Not everybody hears back from their dream job, but the ones who are lucky do. A few days ago, a little girl applied for a job at Google — and Google's CEO actually wrote her back! On Feb. 13, the little girl's father Andy Bridgewater said in a blog post on LinkedIn that his daughter, Chloe, decided to hand-write a letter to Google asking for a job after she saw photos of Google's office.
At the very beginning of her job application, Chloe, 7, lays out her request clearly: "When I am bigger I would like a job with Google." She goes on to list her current qualifications as a budding computer scientist, mentioning a game that Bridgewater gave her involving robots and even a tablet that she uses to play games on. "He said it will be good for me to learn about computers," she wrote, quoting her father. Chloe also lists her other aspirations of working in a chocolate factory and swimming in the Olympics — all completely understandable goals for a 7-year-old kid (besides, job applications aren't complete without hobbies and a splash of personality).
Chloe also provides job references like her teachers, who can attest to her excellent spelling, reading, and math skills. Mid-letter, Chloe vows to continue her education so that, one day, she can work at Google. She closes her job application by giving Pichai (whom she addresses as "Google Boss") a very polite "Thank you for reading my letter." Overall, her job application is comprehensive, respectful, and to the point — everything that a busy employer appreciates about a prospective hire.
This is about MY daughter, please RT and help her fulfil her dreams https://t.co/TQ0hcfnARP— Andy Bridgewater (@B21DGY) February 15, 2017
In return, Sundar Pichai, who's been heading the technology giant since Oct. 2015, wrote, signed, and mailed a letter back to Chloe. (A Google spokesperson confirmed the veracity of the letter to CNBC.) The letter is printed on plain white paper with the official Google letterhead stamped on the upper right hand corner. He addresses specific points from Chloe's job application, saying, "I'm glad you like computers and robots, and hope that you will continue to learn about technology." Pichai adds that Chloe can do anything she sets her mind to if she continues to work hard and pursues her dreams head-on, including working at Google. At the end, Pichai writes that he looks forward to considering her for a job at Google after she finishes school.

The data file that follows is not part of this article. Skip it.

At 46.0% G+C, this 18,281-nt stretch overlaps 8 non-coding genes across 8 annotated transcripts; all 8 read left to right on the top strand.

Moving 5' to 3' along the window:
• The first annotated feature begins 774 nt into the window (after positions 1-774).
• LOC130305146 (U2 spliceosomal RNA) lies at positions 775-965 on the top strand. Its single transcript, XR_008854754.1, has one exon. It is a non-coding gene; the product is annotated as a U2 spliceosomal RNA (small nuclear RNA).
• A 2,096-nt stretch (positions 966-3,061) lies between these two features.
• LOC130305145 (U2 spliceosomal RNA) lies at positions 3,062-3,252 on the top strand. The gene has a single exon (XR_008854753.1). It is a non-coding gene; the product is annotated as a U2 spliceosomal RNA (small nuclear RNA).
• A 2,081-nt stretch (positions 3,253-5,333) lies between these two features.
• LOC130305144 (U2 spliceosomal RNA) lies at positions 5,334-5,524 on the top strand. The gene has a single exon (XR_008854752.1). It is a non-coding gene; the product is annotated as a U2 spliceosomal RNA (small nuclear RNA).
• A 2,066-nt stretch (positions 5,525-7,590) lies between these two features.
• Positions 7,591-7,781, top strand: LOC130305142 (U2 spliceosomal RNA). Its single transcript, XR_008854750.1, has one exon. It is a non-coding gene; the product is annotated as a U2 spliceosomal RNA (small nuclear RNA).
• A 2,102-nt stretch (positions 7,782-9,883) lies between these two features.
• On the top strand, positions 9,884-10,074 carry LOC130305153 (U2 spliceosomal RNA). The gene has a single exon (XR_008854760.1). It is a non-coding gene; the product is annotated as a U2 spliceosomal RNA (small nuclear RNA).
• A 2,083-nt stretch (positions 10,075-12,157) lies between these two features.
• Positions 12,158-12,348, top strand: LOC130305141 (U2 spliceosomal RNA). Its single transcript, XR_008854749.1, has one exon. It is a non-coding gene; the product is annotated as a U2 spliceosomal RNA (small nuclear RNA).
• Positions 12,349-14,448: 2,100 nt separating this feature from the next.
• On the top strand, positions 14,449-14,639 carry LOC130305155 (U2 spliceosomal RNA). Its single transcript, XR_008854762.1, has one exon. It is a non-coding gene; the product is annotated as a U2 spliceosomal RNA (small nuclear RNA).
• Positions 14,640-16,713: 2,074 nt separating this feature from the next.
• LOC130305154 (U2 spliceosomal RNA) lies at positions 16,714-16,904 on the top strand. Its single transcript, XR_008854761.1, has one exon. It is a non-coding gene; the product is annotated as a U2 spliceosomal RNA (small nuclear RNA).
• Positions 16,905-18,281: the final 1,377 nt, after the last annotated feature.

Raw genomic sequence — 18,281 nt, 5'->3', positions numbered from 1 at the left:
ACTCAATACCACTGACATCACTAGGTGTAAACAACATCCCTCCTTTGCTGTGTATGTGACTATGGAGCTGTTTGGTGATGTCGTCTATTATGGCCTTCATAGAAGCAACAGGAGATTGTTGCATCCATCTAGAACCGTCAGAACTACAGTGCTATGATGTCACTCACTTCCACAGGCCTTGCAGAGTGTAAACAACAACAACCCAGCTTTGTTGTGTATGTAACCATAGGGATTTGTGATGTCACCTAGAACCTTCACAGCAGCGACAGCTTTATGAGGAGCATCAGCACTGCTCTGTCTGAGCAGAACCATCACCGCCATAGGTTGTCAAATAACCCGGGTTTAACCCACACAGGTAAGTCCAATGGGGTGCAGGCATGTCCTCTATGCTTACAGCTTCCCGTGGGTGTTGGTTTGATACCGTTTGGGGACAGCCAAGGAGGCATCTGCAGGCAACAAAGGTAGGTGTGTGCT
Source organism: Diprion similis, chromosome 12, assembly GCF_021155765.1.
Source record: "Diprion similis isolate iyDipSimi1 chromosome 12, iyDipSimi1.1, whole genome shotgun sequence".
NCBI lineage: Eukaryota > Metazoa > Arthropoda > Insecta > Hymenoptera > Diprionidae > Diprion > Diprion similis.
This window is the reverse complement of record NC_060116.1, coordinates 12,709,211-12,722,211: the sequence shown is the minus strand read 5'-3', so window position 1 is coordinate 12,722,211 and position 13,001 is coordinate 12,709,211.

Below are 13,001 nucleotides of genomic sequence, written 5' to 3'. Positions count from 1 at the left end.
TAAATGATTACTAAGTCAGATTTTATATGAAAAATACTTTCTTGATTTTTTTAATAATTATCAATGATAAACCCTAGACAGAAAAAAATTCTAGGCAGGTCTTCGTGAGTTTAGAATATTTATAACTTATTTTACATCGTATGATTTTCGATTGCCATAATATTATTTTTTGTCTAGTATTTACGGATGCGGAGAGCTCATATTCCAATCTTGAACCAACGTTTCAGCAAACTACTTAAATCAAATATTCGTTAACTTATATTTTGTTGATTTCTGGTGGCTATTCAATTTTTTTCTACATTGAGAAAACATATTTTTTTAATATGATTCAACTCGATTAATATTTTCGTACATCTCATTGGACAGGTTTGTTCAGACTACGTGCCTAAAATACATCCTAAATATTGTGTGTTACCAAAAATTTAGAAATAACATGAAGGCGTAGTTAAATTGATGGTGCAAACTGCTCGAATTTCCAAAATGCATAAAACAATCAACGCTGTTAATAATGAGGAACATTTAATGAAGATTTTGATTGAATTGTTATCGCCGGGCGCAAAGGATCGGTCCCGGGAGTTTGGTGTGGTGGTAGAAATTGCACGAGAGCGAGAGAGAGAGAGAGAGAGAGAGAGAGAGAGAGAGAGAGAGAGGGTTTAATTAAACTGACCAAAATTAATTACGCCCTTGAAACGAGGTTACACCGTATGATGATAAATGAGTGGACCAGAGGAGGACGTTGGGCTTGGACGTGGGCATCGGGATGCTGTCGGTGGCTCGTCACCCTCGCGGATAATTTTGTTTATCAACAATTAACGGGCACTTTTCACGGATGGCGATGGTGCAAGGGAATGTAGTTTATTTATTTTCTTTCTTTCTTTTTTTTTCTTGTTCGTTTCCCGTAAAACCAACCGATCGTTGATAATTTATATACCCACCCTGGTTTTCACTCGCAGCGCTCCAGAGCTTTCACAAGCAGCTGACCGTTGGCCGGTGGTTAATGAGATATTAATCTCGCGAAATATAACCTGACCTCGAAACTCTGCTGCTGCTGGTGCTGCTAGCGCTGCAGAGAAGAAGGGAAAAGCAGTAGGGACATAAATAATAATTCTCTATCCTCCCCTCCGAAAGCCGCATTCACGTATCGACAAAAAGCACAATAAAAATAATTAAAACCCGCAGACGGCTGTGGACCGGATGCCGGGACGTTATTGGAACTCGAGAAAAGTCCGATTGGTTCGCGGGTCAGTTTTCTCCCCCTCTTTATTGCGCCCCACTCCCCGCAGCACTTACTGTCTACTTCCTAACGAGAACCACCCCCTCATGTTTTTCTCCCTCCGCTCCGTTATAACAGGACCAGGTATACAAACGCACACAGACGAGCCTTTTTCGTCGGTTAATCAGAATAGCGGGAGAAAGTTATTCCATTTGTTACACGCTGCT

It's a short and sweet response, and just about everything a 7-year-old applicant could hope for. Here's the full reply:
How incredible is it to hear back from the CEO of your dream company, and receive such positive feedback? In his blog post, Bridgewater said thanked Pichai for helping to "make a little girl's dream become one step closer," adding that Pichai's response has made Chloe "even more eager to do well at school and work for Google." This goes to show how important it is to encourage girls, as well as kids of all ages, to pursue STEM fields instead of discouraging them. Too often are girls told that they aren't smart enough to learn about science, or that they should "stick to things they know" like teaching, cooking, and childcare. And yet, there are plenty of women who have made significant contributions in STEM, from Marie Curie to Rachel Carson.
As science and technology continue to advance into the future, we need to do all that we can to help women continue to break glass ceilings and pursue an interest in STEM, if that is what they have a passion for. It's not just about diversity and supporting science communities; ultimately, it's about providing as many equal opportunities to both men and women who want to be a part of preserving our planet's present and future.
Granted, Bridgewater did say in his blog post that Chloe was mainly drawn to the bean bags, slides, and go karts she saw in pictures of Google's office... but who can blame her, really?